1,00

0,90

0,80

0,70

0,60

0,50

Diazolidinyl urea, afrer 2 hours

AU

0,40

0,30

0,20

Diazolidinyl urea, initial chromatogr

0,10 13,00 14,00 15,00 16,00 17,00 18,00 19,00 Minutes 20,00 21,00 22,00 23,00 24,00

Fig. 7. HPLC chromatograms of diazolidinyl urea at 201 nm, HPLC method 2.

The following three standard solutions were prepared in 50% aqueous ethanol and used for the screening: Standard solution 1: diazolidinyl urea (0.5 mg/ml). Standard solution 2: imidazolidinyl urea (0.6 mg/ml). Standard solution 3: Quaternium-15 (0.2 mg/ml). Chromatograms of the diazolidinyl urea, imidazolidinyl urea and Quaternium-15 standard solutions are presented in Fig. 8.

14

0,60

0,55

Quaternium-15
0,50

0,45

0,40

0,35

AU

0,30

Diazolidinyl urea

0,25

0,20

0,15

0,10

Imidazolidinyl urea

0,05

13,00

14,00

15,00

16,00

17,00

18,00 19,00 Minutes

20,00

21,00

22,00

23,00

24,00

Fig. 8. HPLC chromatograms of diazolidinyl urea and imidazolidinyl urea at 201 nm and Quaternium-15 at 210 nm, HPLC method 2.

Since diazolidinyl and imidazolidinyl urea exist in their degraded forms in skin creams, the following procedure was used to determine those preservatives. The total area for the major peaks in the diazolidinyl urea chromatogram where the retention times and UV spectra corresponded to those of the standard solution was used to identify and quantify the analyte in the commercial products (group of major peaks with retention times 17 to 22 minutes, see Fig. 8). The same procedure was applied to identify and quantify imidazolidinyl urea (group of major peaks with retention times 16 to 22 minutes, see Fig. 8). The appearance of the specific pattern of peaks for diazolidinyl or imidazolidinyl urea in the chromatogram was mandatory for identification since the UV spectra of these analytes are identical (see Fig. 9 and Fig. 10).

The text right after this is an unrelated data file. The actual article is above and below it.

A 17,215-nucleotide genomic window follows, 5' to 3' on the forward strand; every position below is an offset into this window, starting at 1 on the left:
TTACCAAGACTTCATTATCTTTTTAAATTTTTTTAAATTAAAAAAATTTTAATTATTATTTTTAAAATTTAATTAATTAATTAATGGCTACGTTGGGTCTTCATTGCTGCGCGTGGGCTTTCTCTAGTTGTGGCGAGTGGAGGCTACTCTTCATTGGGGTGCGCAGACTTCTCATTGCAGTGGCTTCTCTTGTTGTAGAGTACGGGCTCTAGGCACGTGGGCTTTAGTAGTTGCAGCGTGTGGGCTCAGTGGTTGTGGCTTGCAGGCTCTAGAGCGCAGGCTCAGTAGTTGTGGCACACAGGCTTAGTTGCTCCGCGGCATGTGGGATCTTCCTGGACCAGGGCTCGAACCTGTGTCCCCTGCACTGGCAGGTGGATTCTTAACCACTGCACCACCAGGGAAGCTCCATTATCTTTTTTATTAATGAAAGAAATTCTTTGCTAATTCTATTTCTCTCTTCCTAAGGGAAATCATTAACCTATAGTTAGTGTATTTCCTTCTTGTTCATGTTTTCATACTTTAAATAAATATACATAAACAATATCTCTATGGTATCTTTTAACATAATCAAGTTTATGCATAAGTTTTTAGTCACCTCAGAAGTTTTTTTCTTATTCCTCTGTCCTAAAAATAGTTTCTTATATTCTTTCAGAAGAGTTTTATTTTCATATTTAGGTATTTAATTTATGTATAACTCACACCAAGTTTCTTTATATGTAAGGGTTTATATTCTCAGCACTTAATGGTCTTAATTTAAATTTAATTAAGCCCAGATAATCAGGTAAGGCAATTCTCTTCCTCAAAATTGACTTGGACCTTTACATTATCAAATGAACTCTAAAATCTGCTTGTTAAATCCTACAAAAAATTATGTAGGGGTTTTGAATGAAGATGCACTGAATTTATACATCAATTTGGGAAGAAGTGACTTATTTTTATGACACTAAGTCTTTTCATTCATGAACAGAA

_ 200,00 220,00 240,00 , 300,00 320,00 340,00

nm 260,00 280,00

Diazolidinyl urea

Fig. 9. UV spectrum of diazolidinyl urea at 200 to 350 nm.

15

_ 200,00 220,00 240,00 260,00 nm 280,00 300,00 320,00 340,00

Imidazolidinyl urea

Fig. 10. UV spectrum of imidazolidinyl urea at 200 to 350 nm.

Diazolidinyl urea, imidazolidinyl urea and Quaternium-15 were eluted from the column between 15 and 22 minutes with a gradient from 93 to 60 % acetonitrile. Other constituents of the creams formulations were eluted in the beginning of the chromatogram. An equilibrating step was necessary before the next injection to reach a stable baseline at the start of analysis. For determining lower concentrations of Quaternium-15, this method needs to be improved. Its limit of detection is currently 0.2 mg/ml, which corresponds to the maximum allowed concentration in skin-care products (0.2%).

3.4. HPLC method 3: Determination of formaldehyde